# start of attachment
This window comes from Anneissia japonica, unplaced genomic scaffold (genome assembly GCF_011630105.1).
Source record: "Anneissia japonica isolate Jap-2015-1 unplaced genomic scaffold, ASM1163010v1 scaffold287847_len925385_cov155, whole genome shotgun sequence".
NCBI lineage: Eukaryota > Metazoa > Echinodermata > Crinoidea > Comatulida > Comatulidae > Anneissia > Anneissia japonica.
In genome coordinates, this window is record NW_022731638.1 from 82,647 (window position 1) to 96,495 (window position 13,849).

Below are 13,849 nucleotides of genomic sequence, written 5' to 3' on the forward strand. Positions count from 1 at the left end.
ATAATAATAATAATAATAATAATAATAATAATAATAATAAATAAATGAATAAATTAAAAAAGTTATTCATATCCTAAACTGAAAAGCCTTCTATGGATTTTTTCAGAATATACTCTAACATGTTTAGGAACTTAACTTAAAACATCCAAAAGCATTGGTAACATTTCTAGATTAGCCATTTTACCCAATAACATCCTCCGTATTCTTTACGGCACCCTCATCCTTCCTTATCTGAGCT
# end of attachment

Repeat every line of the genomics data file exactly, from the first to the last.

This window comes from Anneissia japonica, unplaced genomic scaffold (genome assembly GCF_011630105.1).
Source record: "Anneissia japonica isolate Jap-2015-1 unplaced genomic scaffold, ASM1163010v1 scaffold287847_len925385_cov155, whole genome shotgun sequence".
NCBI lineage: Eukaryota > Metazoa > Echinodermata > Crinoidea > Comatulida > Comatulidae > Anneissia > Anneissia japonica.
In genome coordinates, this window is record NW_022731638.1 from 82,647 (window position 1) to 96,495 (window position 13,849).

Below are 13,849 nucleotides of genomic sequence, written 5' to 3' on the forward strand. Positions count from 1 at the left end.
ATAATAATAATAATAATAATAATAATAATAATAATAATAAATAAATGAATAAATTAAAAAAGTTATTCATATCCTAAACTGAAAAGCCTTCTATGGATTTTTTCAGAATATACTCTAACATGTTTAGGAACTTAACTTAAAACATCCAAAAGCATTGGTAACATTTCTAGATTAGCCATTTTACCCAATAACATCCTCCGTATTCTTTACGGCACCCTCATCCTTCCTTATCTGAGCT